The festive period can be a difficult time for many; not everyone has a secure and happy home to look forward to at Christmas. One young man, who has been struggling with his home life, was so grateful for the care and kindness he received at the hands of the Broxtowe Youth Homelessness team (BYH) that he decided to say a public thank you and made a short film about their fantastic service.
I invited Casey Soma to meet, and to talk about what I had perceived to be his incredible achievements, after discovering him online through his promotion for an upcoming event. It was the film he had written and directed in celebration of the work of BYH that immediately grabbed my attention; by following links on his Facebook page I could see that there was a huge backstory.
Casey tells me he was just 18 years old when he first contacted BYH regarding his difficult housing situation. The genuine care he received from the staff at the centre had a very powerful influence at the time. Although Casey lives with his mum, the circumstantial role of having sole responsibility as a young carer for his sick mother and his autistic older brother had make the situation untenable. He needed urgent help. Pretty soon after he was welcomed into the BYH ‘family’ it became apparent that Casey’s mental health was not in a good place either.
Fortunately, this story has a happy ending. The dedicated team at BYH were able to support Casey with signposting to relevant services, short term goals and strategies for managing his worries. He had a keen interest in filmmaking and, despite being unable to complete his college course due to complete overwhelm, Casey did manage to see his first film project through. Look Up is an uplifting fifteen minutes, charting a spiritual lost young man transcendence to self realisation, and a catalyst for many of the ideas that underpinned his further projects.
Casey felt fortunate to have met ‘the right people’ at Nottingham College and was encouraged by the tutors and fellow student (Victoria) with whom he formed a solid friendship. At the tender age of 17, sofa surfing and trying to manage his deteriorating mental health, he considered how he could reframe his negative experiences through creativity. At a local youth centre he met an influential man called Errol, with roots in sound system culture, who shared with him the power of art movements, music and culture instilled in him by his Jamaican heritage. He recalls how Errol ‘put him on the spot’ by asking him to play something. Tentatively he picked up his guitar and sang. Errol was wanting to get back into producing music, and recognised Casey’s talents. What started out as a creative partnership became a great friendship.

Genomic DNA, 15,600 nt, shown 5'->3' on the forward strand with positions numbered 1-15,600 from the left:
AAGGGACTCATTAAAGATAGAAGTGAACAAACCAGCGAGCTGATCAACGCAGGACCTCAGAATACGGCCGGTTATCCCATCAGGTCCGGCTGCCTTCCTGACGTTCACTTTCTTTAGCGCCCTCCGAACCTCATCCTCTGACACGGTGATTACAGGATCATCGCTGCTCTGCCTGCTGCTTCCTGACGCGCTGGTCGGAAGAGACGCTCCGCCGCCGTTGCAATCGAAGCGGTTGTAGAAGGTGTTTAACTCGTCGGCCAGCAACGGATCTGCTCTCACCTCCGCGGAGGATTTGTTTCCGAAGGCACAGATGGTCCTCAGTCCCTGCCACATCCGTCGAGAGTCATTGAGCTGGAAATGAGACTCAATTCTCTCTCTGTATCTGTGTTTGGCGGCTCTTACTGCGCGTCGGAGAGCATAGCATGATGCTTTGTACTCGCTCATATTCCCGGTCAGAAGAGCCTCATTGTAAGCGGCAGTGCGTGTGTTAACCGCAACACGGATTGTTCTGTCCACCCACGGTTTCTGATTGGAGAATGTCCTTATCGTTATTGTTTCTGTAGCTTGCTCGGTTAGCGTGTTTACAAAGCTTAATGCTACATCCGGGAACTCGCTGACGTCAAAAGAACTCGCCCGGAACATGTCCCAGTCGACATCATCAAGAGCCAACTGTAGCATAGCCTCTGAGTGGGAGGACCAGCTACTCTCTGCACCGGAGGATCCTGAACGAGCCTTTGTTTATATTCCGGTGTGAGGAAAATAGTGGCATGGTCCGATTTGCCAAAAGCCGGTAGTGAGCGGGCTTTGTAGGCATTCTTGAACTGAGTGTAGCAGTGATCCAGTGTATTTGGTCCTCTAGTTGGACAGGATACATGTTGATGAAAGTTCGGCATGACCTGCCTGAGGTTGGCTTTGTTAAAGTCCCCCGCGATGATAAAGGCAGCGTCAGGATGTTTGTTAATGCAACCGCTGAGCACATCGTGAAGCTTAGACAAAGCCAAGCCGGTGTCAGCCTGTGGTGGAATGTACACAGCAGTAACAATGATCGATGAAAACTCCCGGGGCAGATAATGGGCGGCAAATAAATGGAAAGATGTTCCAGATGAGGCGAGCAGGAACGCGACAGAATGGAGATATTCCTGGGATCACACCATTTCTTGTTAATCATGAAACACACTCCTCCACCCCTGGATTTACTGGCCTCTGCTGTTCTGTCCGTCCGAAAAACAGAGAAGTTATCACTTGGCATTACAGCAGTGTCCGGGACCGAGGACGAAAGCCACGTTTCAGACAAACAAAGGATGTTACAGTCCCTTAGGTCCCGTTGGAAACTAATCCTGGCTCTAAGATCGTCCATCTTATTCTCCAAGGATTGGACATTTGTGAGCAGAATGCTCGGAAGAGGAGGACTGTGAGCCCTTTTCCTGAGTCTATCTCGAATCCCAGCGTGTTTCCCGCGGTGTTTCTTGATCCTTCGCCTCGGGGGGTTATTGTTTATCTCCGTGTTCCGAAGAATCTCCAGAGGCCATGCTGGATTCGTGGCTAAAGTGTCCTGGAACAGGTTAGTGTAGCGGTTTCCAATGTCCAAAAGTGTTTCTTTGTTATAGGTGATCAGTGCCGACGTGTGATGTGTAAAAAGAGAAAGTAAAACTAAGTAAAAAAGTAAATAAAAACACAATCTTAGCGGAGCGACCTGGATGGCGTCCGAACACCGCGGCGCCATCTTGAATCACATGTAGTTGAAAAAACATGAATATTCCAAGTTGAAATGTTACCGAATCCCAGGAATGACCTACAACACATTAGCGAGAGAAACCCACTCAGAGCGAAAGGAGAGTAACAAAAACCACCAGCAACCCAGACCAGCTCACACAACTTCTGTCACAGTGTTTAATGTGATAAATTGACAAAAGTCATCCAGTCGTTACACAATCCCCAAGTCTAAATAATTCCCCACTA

Feeling that there wasn’t anybody that could help him lift himself completely out of his mental and spiritual turmoil at that time, Casey recognised that creativity could be used as a way to salvation. He knew that he needed a creative outlet, to enable him to channel the range of difficult emotions he was experiencing. He had been writing poetry for as long as he could remember and this he maintains continues to be ‘a method of pure and honest communication’ with himself. There is a beautiful piece of writing by Casey published on the UNESCO City of Literature blog in which he outlines his spiritual transcendence through art.
‘Imagination is the remedy for absence. Where there is a void, a sense of desolation, hopelessness and despair can be filled with light and vibrance just by thinking about it.’